MILITARY

US, Japan defense chiefs urge deeper bilateral ties, say Okinawa base plan is only solution

  • Japanese Foreign Minister Fumio Kishida, right, prepares to shake hands with  U.S. Defense Secretary Ash Carter before their working lunch at the foreign ministry's Iikura guest house in Tokyo Wednesday, April 8, 2015. (AP Photo/Yuya Shino, Pool)

    Japanese Foreign Minister Fumio Kishida, right, prepares to shake hands with U.S. Defense Secretary Ash Carter before their working lunch at the foreign ministry's Iikura guest house in Tokyo Wednesday, April 8, 2015. (AP Photo/Yuya Shino, Pool)  (The Associated Press)

  • U.S. Defense Secretary Ash Carter, left, shakes hands with Japanese Foreign Minister Fumio Kishida before their working lunch at the foreign ministry's Iikura guest house in Tokyo Wednesday, April 8, 2015. (AP Photo/Yuya Shino, Pool)

    U.S. Defense Secretary Ash Carter, left, shakes hands with Japanese Foreign Minister Fumio Kishida before their working lunch at the foreign ministry's Iikura guest house in Tokyo Wednesday, April 8, 2015. (AP Photo/Yuya Shino, Pool)  (The Associated Press)

  • U.S. Defense Secretary Ash Carter, right, is escorted to inspect an honor guard at the Defense Ministry in Tokyo, Wednesday, April 8, 2015. Carter visits Japan and South Korea this week amid speculation the U.S. wants to place a missile defense system in South Korea against North Korean ballistic missiles, which Seoul is reluctant about as it would alienate China. The U.S. has already deployed anti-missile radar in Japan. (AP Photo/Eugene Hoshiko)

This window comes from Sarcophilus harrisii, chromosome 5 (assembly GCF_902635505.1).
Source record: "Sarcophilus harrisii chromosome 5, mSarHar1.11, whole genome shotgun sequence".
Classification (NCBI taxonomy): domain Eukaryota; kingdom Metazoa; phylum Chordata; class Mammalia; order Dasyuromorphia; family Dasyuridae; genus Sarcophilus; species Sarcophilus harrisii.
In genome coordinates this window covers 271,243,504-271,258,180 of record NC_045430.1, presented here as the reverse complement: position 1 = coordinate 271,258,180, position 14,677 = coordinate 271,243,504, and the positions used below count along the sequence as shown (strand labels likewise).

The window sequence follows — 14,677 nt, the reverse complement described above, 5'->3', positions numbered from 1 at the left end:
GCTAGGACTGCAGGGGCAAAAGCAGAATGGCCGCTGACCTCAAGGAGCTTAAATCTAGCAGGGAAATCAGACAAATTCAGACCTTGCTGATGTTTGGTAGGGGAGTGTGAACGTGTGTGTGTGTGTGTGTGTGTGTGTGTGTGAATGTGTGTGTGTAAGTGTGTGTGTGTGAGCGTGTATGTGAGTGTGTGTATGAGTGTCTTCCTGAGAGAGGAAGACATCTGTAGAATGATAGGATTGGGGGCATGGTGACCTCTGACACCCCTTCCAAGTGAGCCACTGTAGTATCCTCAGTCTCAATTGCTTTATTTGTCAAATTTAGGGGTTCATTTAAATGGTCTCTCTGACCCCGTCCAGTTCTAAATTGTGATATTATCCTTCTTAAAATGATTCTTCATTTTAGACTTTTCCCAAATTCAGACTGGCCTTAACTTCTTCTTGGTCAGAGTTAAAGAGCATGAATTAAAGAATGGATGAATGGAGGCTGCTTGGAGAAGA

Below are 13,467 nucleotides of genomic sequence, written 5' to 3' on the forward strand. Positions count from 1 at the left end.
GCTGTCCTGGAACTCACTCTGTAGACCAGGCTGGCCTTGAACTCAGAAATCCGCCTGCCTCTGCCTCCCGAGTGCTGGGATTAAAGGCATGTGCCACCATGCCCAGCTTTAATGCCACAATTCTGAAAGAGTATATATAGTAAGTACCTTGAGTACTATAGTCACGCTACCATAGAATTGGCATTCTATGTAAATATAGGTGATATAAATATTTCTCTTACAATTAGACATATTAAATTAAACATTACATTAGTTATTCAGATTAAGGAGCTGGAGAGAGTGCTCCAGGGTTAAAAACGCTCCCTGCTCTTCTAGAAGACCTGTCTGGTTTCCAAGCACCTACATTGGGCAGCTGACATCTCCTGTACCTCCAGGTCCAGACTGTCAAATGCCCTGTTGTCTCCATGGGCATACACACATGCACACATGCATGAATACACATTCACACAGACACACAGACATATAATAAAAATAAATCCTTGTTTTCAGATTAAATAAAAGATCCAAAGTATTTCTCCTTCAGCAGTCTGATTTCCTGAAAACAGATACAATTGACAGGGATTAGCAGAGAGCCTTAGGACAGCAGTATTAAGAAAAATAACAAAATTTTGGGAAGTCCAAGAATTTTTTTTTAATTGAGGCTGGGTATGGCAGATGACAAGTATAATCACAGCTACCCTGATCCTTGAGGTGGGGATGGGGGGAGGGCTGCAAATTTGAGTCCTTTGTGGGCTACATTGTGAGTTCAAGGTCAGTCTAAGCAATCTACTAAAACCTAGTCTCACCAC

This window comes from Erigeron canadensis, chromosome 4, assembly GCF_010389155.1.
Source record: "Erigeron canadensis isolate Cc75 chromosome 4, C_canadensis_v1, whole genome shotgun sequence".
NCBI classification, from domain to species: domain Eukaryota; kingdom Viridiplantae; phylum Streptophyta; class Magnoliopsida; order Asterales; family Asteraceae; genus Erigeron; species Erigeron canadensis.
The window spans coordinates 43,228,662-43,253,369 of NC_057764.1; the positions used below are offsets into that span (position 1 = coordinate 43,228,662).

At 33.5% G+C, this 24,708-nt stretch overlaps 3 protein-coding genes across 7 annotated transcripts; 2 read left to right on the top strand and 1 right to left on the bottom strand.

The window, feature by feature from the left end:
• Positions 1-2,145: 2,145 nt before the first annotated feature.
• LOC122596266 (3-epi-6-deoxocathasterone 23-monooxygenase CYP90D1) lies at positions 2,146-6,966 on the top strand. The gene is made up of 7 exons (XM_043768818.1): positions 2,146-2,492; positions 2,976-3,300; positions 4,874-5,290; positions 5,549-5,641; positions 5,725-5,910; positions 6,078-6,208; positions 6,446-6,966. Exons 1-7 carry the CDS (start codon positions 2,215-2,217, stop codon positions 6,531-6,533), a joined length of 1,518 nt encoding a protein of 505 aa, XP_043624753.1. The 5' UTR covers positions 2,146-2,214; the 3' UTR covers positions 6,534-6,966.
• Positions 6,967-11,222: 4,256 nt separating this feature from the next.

U.S. Defense Secretary Ash Carter, right, is escorted to inspect an honor guard at the Defense Ministry in Tokyo, Wednesday, April 8, 2015. Carter visits Japan and South Korea this week amid speculation the U.S. wants to place a missile defense system in South Korea against North Korean ballistic missiles, which Seoul is reluctant about as it would alienate China. The U.S. has already deployed anti-missile radar in Japan. (AP Photo/Eugene Hoshiko)  (The Associated Press)

U.S. Defense Secretary Ash Carter says a nearly completed revision of the U.S.-Japan Defense Guidelines will transform the bilateral alliance and help the countries respond to challenges in the Asia-Pacific region and around the globe.

Carter is in Tokyo on Wednesday to meet with Japanese officials on his first trip to Asia since becoming defense secretary in February. He visits South Korea later this week.

Japan and the United States are expected to finish the revision of their defense guidelines later this month.

Japanese Defense Minister Gen Nakatani says he and Carter also reiterated their support for a controversial plan to relocate a U.S. Marines base to another part of Okinawa in southern Japan.